Dreaming of passenger rail — of all kinds
My friends with the Georgia Association of Railroad Passengers asked if I could help clear up confusion on what constitutes the different modes of passenger rail.
It’s probably wishful thinking, but I keep hoping Georgia will decide sooner rather than later to dedicate its transportation future to rail as other states, like North Carolina, have done.
But I agreed that it would be helpful if we could agree on a set of definitions for the different forms of rail transportation.
GARP members Jim Dexter and Richard Hodges were nice enough to provide me a summary of the different forms of passenger rail.
I’m passing them on to you so we can become more literate when we talk about rail transit in our metro area, our state and the Southeast region.
Thank you Jim Dexter for providing this at Richard Hodges’ request.
THE DIFFERENT FORMS OF PASSENGER RAIL
INTERCITY RAIL trains link two or more distinct metropolitan areas. They usually consist of one or more diesel or electric locomotives pulling several passenger cars, and share their tracks with freight trains. Amtrak’s Crescent, which runs between New York, Washington, Atlanta and New Orleans is an example of intercity rail.
HIGH-SPEED RAIL trains are intercity trains that run at top speeds of at least 90 mph. They are less likely than other intercity trains to share their tracks with freight trains. Most high-speed lines feature multiple daily departures. Amtrak’s Boston-Washington Acela Express line is an example of high-speed rail.
COMMUTER RAIL trains connect major metropolitan areas with their outlying suburbs. They’re primarily designed for daily commuters going to and from their jobs, and most service is concentrated during the morning and evening rush hours. Commuter rail stations are spaced more closely than intercity rail stations, but NOT as closely as urban rail transit stops. Commuter rail trains usually share tracks with freight trains. The proposed Atlanta-Griffin and Atlanta-Athens lines would be examples of commuter rail.
URBAN RAIL TRANSIT consists of HEAVY-RAIL TRANSIT, LIGHT-RAIL TRANSIT and STREETCARS. They serve densely populated urban areas, i.e., central cities and close-in suburbs. They do NOT share their tracks with freight trains or with intercity rail or commuter rail trains. They offer frequent service most of the day, in some cases 24 hours a day.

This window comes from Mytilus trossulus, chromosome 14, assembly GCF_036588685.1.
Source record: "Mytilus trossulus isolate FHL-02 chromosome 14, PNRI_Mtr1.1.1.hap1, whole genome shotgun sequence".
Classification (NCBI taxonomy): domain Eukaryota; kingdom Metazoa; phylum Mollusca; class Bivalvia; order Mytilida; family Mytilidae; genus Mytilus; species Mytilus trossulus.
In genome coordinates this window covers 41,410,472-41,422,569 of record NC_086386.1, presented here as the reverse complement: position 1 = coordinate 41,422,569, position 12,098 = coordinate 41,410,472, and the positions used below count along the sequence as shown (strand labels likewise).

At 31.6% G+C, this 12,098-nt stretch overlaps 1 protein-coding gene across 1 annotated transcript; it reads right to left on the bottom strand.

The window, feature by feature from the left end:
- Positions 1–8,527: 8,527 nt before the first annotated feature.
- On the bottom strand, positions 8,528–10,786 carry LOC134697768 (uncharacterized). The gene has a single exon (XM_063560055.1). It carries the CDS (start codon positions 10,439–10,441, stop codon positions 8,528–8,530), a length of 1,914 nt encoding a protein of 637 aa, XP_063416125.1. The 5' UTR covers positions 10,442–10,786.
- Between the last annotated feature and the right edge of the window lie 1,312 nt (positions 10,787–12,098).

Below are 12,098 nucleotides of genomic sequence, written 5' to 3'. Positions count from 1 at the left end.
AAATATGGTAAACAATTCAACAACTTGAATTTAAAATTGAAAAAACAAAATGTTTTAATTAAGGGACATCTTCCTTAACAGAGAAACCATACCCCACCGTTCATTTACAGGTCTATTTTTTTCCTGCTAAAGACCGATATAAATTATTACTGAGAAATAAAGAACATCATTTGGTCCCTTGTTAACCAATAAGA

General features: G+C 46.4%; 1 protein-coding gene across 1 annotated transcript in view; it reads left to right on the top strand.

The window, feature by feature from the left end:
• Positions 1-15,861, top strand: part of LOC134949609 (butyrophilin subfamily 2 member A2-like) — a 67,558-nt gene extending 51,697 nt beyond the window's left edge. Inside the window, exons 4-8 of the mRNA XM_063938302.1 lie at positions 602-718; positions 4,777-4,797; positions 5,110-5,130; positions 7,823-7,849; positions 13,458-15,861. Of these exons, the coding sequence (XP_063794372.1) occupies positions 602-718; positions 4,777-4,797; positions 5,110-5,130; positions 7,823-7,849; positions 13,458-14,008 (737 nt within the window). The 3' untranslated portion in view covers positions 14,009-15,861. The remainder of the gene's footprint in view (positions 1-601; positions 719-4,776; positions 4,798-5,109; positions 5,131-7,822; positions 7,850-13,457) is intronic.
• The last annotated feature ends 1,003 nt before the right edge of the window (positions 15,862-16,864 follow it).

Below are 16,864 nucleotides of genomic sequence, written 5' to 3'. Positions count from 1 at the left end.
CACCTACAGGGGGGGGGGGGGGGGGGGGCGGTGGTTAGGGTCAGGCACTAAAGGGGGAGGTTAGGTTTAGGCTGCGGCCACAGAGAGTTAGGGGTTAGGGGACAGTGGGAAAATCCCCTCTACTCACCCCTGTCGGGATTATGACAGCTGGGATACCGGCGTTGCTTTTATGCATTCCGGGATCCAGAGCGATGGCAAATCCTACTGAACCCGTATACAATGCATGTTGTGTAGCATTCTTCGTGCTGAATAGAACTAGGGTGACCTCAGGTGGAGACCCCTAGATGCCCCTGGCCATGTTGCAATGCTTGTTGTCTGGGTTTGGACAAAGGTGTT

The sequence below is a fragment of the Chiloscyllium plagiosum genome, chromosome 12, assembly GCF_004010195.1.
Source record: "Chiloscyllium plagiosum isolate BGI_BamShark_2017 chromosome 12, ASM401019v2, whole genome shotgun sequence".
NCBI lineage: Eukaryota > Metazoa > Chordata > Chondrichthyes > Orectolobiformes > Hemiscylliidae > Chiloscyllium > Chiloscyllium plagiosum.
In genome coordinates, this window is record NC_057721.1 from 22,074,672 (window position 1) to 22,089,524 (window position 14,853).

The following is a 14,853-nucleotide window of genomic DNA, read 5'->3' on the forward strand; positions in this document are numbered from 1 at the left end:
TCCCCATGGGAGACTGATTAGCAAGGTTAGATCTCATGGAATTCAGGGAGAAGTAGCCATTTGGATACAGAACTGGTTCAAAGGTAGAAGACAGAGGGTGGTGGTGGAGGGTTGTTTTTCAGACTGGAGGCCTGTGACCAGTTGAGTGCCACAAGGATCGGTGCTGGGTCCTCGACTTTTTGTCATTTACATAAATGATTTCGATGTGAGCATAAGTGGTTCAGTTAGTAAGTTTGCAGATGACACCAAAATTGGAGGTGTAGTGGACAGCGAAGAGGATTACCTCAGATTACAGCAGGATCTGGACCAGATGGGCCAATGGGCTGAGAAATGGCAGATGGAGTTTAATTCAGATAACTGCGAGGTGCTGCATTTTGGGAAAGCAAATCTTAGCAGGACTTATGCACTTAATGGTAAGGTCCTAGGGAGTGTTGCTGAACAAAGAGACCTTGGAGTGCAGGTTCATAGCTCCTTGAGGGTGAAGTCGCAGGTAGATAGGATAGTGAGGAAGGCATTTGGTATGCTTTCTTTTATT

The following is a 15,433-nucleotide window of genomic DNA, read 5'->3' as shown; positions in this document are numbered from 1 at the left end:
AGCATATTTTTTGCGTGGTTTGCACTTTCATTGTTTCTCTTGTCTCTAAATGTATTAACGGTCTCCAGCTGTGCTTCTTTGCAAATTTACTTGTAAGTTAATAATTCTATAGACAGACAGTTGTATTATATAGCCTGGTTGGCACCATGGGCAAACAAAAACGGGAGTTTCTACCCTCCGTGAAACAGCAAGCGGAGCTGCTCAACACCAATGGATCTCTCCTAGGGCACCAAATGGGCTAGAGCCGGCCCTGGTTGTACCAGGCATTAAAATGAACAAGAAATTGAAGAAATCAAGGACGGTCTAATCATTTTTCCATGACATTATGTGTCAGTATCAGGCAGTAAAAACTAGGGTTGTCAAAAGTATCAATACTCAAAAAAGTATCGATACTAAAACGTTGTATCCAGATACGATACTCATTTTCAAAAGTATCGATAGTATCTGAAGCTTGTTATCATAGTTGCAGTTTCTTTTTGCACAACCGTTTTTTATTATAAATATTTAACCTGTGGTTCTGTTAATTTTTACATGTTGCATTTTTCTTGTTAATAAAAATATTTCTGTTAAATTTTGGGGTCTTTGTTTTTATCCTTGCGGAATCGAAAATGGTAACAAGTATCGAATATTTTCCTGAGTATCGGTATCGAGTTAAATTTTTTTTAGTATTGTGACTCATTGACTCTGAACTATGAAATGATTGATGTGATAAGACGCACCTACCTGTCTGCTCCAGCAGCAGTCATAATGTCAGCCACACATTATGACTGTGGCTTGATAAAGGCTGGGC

HEAVY-RAIL TRANSIT trains run in multiple-car sets on their own dedicated right-of-way, above or below street level. They’re usually powered by an electric third rail. They are slower than commuter trains, largely because they make more frequent stops. They are faster than light-rail trains or streetcars. Passengers board heavy-rail trains on raised platforms, level with the passenger car floor. Trains consist of several cars. MARTA Rail trains are heavy rail trains.
LIGHT-RAIL TRANSIT trains usually run in their own dedicated right-of-way, but their tracks may cross streets at grade level. They’re usually powered by an overhead wire. Stations can be more closely spaced than heavy-rail transit stations, but they tend to be simple structures, sometimes consisting of little more than a curb-level boarding platform. Light-rail trains usually consist of more than one car. Charlotte’s new Lynx line is an example of light-rail transit.
STREETCARS often run on tracks imbedded in streets shared with automobiles and trucks. They’re slower than other urban rail transit. They’re almost always powered by an overhead wire. A typical streetcar is about as big as a bus, smaller than a light-rail vehicle, and most streetcars operate as single units. Stops are frequent, often at every corner, like bus stops. The proposed Peachtree Streetcar would be one example.
NOTE: Some passenger rail lines combine aspects of more than one mode. Many “light-rail” lines are actually combinations of light-rail and streetcar technology. Some intercity trains scheduled to link nearby cities during rush hours carry daily commuters, like commuter trains.